On The O'Reilly Factor, host Bill O'Reilly falsely claimed that President Bush "kept all members of the Senate and House intelligence committees up to speed" on his program of domestic, warrantless electronic surveillance. But Republican and Democratic members of Congress have contradicted this assertion.
On the January 2 edition of Fox News' The O'Reilly Factor, host Bill O'Reilly claimed that President Bush "kept all members of the Senate and House intelligence committees up to speed" on his program of domestic, warrantless electronic surveillance, an assertion contradicted by several congressional Democrats and Republicans. As The New York Times disclosed on December 16, Bush has repeatedly authorized the National Security Agency to eavesdrop on electronic communications within the United States without obtaining a warrant in apparent contravention of the Foreign Intelligence and Surveillance Act (FISA). Although O'Reilly stated that all members of the House and Senate intelligence committees -- which total 35 members of Congress -- were kept "up to speed on the program," it has been reported that only a total of 14 legislators received briefings; several of them, both Republican and Democrat, have criticized the briefings as insufficient and have noted that those being briefed were prevented from publicly criticizing the administration because of the classified nature of the program.
During the same show, O'Reilly set a standard for his own reporting, vowing that "mistakes are mistakes, and they must be corrected." He made this promise in response to a December 28 New York Times article that corrected his erroneous assertion that Mexico has a 40 percent unemployment rate. The CIA World Factbook puts the Mexican unemployment rate at 3.2 percent. O'Reilly promised to correct his mistakes even though "far-left smear websites" are already going to do so because "[t]hat's the game they play."
O'Reilly's claim about the administration's briefing of members of Congress presents an opportunity for O'Reilly to fulfill his pledge. As Media Matters for America has already noted, both Democrats and Republicans have complained that they were not kept adequately apprised of the program. The New York Times reported on December 21 that former Senate Intelligence Committee chairman Bob Graham (D-FL) was never told in briefings that the program would involve spying on American citizens.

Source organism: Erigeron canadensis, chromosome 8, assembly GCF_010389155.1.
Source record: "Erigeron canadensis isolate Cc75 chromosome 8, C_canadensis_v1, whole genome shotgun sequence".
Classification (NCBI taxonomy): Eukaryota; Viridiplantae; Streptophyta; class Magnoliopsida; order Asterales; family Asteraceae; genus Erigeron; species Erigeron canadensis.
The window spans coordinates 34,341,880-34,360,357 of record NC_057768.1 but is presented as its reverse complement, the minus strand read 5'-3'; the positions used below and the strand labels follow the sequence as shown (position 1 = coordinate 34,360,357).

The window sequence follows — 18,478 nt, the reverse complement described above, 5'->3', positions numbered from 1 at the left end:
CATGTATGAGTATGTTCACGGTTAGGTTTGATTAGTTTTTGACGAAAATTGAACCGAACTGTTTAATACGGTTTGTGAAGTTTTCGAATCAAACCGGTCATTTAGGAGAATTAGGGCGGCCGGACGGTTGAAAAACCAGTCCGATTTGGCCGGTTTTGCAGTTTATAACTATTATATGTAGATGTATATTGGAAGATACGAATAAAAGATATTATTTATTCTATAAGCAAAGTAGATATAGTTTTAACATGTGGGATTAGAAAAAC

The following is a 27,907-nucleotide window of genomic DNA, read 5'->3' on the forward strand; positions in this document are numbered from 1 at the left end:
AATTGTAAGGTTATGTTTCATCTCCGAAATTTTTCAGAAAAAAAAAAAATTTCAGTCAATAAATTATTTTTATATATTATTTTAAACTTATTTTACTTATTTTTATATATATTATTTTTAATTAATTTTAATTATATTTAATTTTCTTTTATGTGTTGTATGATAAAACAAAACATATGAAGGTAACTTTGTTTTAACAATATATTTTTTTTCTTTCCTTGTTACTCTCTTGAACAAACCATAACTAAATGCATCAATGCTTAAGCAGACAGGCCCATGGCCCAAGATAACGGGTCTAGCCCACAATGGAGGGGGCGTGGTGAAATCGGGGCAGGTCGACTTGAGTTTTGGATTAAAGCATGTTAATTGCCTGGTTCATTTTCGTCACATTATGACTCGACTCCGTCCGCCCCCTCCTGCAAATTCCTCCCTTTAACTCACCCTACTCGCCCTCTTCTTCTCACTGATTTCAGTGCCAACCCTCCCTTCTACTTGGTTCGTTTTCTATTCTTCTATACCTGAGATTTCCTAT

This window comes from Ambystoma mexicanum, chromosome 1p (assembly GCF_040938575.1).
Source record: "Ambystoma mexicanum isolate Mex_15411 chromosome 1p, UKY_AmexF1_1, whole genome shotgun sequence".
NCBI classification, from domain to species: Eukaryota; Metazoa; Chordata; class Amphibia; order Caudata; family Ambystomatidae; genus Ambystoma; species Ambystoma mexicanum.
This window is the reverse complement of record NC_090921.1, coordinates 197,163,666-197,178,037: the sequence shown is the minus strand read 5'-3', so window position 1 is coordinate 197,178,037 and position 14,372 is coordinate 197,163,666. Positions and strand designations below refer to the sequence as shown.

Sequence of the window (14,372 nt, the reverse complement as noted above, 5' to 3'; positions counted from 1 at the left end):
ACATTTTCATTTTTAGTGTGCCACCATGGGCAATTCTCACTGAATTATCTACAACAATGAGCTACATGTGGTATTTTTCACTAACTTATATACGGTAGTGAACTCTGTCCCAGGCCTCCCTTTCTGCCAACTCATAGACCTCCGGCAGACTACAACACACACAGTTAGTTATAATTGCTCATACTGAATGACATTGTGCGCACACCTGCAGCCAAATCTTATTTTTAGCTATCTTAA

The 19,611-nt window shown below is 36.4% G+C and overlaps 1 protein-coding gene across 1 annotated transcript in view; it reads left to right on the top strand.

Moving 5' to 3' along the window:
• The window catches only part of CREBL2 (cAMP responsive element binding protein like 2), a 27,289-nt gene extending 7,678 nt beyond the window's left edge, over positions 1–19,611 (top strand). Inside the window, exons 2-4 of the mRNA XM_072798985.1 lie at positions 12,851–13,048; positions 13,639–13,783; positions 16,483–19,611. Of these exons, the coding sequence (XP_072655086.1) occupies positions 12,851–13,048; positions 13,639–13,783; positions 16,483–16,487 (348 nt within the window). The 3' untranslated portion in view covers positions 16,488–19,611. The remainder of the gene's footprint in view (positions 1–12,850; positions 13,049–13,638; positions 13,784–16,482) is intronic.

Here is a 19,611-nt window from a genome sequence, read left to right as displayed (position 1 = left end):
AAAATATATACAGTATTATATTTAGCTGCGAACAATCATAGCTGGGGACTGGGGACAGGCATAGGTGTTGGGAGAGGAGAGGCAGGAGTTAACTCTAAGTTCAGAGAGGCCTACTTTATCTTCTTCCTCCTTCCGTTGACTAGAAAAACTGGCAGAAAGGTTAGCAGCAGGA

House Intelligence Committee chariman Peter Hoekstra (R-MI) and Senate Intelligence Committee ranking Democrat John D. Rockefeller IV (D-WV) also protested that they received little information on the program and were barred from discussing it with others, according to the Times. Additionally, The Times reported that only 14 members of Congress were ever told of the program at all -- far fewer than the 35 combined members of the House and Senate intelligence committees O'Reilly asserted were kept "up to speed" on the program.
According to the same Times report, Senate Democratic Leader Harry Reid (D-NV) joined members of the congressional intelligence committees in criticizing the lack of disclosure, protesting the "single, very short briefing" he received. Senate Judiciary Committee chairman Arlen Specter (R-PA) has also expressed reservations about the program and is reportedly planning a congressional inquiry. In addition to objections that the briefings were highly limited, some members of Congress have objected that the briefings did not meet requirements set under the National Security Act of 1947, which decreed that the president provide Congress with written reports on intelligence activities, not merely in-person briefings.
From the January 2 edition of Fox News' The O'Reilly Factor, which included as a guest former assistant attorney general Andrew Fois:
O'REILLY: I don't know you can branch it out there, and for this very reason, Mr. Fois: that the president apparently kept all of the members of the Senate and House intelligence committees up to speed at what he was doing and why he was doing it.
O'REILLY: Time now for the "Most Ridiculous Item of the Day." As you know, my bloviation quotient is off the chart. I do three hours of analysis every weekday -- two on the radio, one on TV. With that much verbiage, I'm going to make mistakes and misstatements. And when I do, the far-left smear websites are going to headline them. That's the game they play. But mistakes are mistakes, and they must be corrected.
A couple of weeks ago I said the unemployment rate in Mexico is 40 percent. That's wrong. The poverty rate in Mexico is 40 percent. I misspoke. Now, The New York Times was kind enough to point out the mistake, and then reporter Simon Romero wrote the Mexican unemployment rate is, quote, "closer to four percent -- four percent," unquote. That, of course, is nonsense. The Mexican government puts that out, neglecting to define any standards of the stat. The truth is, the Mexican economy is a disaster, with per capita income a quarter of what it is here in the USA, which is why millions of Mexicans are willing to come here illegally and work brutally hard. Mr. Romero printed Mexican stats without context. Might be ridiculous, but so was my mistake.